content marketing

Sometimes we communicators are sticklers for grammar and usage. When someone says he just published a new blog, for example, we really hope he doesn’t mean a new “blog post.”

Don’t even get me started on “lie” and “lay.”

But there’s an even bigger transgression I’m seeing more and more these days: an apparent confusion between the terms “content marketing” and “any old content related to marketing.”

For the record, here’s the definition I like to use for content marketing:

Content marketing is the consistent creation, curation and publication of relevant, valuable material that attracts and engages a clearly defined audience.
It must have an objective.
It is not sales-y.

Why do people lump all the content they’ve ever written about their product, including brochures and sales sheets, into the bucket known as “content marketing”? This just confuses the issue. I have to believe they truly don’t know what content marketing is, and they’ve just latched on to what they believe is a “trend.”

For the sake of clarity, perhaps some examples will help.

If you’re a lumber company, your video about how to build a birdhouse is content marketing. On the other hand, your video about how your pressure-treated wood is better than Company X’s wood is content, not content marketing, because it’s about you.

If you are a professional podcast producer, your blog post about how to choose a microphone is an example of content marketing. A post about your own podcasting production services is content, not content marketing.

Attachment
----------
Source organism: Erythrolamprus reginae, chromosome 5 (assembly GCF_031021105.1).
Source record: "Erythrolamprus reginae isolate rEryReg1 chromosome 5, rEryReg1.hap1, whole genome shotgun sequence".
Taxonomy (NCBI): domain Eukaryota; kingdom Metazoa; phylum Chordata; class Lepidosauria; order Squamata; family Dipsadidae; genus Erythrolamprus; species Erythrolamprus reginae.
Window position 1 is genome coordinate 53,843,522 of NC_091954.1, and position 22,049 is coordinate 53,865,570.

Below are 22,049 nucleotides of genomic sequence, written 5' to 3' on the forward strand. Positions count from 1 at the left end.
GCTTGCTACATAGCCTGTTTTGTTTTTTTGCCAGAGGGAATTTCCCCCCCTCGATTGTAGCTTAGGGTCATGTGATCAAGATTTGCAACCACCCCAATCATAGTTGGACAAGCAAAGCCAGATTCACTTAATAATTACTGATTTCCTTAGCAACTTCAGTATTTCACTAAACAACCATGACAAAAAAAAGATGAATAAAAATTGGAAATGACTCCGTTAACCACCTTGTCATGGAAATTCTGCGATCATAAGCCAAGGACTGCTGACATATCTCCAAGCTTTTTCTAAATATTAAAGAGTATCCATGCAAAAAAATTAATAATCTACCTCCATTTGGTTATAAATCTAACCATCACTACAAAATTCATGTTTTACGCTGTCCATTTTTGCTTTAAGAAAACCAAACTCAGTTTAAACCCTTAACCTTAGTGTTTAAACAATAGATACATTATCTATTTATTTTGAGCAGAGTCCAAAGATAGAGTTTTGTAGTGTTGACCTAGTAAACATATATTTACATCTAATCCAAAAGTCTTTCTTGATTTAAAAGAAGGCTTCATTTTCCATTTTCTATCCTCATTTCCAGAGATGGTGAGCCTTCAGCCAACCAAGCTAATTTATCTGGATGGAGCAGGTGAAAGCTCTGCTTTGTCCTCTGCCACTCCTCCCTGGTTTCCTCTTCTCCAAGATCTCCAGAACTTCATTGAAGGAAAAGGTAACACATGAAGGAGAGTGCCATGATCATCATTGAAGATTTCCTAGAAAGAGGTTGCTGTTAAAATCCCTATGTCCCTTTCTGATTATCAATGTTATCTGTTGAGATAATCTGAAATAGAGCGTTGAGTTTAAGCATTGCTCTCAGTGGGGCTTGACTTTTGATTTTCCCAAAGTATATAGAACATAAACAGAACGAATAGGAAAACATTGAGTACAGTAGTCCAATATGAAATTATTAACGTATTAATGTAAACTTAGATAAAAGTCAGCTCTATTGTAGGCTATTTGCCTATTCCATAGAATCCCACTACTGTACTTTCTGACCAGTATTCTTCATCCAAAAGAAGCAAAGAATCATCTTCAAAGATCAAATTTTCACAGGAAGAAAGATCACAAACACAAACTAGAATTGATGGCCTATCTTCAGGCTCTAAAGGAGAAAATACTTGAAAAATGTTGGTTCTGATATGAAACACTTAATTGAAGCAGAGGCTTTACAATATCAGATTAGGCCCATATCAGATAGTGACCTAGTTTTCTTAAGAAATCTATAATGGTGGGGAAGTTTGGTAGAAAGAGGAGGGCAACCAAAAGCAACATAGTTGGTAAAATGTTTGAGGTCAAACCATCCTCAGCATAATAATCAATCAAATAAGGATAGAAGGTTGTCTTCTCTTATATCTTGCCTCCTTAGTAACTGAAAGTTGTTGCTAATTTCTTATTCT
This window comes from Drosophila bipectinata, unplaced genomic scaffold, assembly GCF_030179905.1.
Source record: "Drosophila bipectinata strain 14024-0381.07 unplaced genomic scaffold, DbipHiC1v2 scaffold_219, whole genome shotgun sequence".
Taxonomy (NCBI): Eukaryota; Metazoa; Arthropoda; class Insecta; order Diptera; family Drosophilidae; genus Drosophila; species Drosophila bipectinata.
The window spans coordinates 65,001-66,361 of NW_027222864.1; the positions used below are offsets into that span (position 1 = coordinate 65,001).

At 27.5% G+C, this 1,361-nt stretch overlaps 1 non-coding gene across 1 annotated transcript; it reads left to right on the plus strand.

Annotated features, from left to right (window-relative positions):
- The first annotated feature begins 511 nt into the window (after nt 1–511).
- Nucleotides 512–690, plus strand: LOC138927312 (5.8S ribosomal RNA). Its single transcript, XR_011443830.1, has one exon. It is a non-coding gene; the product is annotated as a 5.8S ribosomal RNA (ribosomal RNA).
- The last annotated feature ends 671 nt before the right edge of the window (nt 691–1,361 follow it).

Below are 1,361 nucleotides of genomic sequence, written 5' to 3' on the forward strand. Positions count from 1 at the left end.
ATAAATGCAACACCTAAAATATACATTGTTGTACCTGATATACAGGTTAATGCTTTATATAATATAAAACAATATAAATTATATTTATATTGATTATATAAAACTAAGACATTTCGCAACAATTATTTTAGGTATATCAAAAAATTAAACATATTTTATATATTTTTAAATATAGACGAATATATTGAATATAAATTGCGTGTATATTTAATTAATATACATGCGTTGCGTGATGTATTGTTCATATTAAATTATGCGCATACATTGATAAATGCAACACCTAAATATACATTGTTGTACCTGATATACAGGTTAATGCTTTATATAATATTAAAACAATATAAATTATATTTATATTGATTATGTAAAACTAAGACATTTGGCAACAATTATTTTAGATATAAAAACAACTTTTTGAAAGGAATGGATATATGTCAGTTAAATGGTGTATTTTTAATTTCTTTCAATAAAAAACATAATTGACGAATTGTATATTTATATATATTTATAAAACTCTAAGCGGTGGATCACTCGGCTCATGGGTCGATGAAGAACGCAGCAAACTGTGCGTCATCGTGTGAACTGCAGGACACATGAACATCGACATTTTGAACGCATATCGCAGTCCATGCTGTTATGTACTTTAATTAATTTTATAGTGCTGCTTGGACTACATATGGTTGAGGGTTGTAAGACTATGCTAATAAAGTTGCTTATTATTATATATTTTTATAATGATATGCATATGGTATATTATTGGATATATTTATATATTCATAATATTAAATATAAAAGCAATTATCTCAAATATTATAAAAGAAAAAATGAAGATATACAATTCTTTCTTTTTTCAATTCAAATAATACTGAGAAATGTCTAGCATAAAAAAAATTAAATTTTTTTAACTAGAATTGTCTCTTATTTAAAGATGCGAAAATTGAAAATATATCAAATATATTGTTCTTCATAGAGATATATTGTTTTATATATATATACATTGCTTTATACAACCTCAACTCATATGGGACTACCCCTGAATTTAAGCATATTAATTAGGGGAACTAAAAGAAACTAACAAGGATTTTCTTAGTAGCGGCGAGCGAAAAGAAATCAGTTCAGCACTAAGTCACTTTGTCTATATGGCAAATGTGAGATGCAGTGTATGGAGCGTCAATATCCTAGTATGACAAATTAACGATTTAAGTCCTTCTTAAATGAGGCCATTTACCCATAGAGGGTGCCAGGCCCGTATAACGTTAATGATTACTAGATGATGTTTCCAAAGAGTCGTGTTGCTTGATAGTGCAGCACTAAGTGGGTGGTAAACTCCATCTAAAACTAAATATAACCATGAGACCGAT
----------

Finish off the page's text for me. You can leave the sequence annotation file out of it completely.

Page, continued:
If you’re a writing coach, your workshop about how to write a best-selling book is content marketing. A workshop about your coaching services for writers is not content marketing. (Yes, I’ve been invited to many “workshops” that are merely vehicles for a sales pitch; spare me.)

Some people seem to object to the very idea of content marketing. “Why should I publish anything that won’t immediately lead to sales?” they ask.

Well, I believe content marketing can be an important part of your communications because it can:

  • Help demonstrate your thinking and your approach to business.
  • Build your brand around a library of great content (text, audio, video, infographics, etc.).
  • Encourage others to spread your content; people share great content.
  • Cultivate thought leadership within your niche or industry.
  • Improve your search engine optimization around the keywords at the centre of your publishing efforts.
  • Ultimately generate leads.

Overall, content marketing is like a magnet drawing prospects to you.

Do you agree with my assessment of content marketing?

For more on this topic, check out my free report on content marketing. (Yep, that’s content marketing.)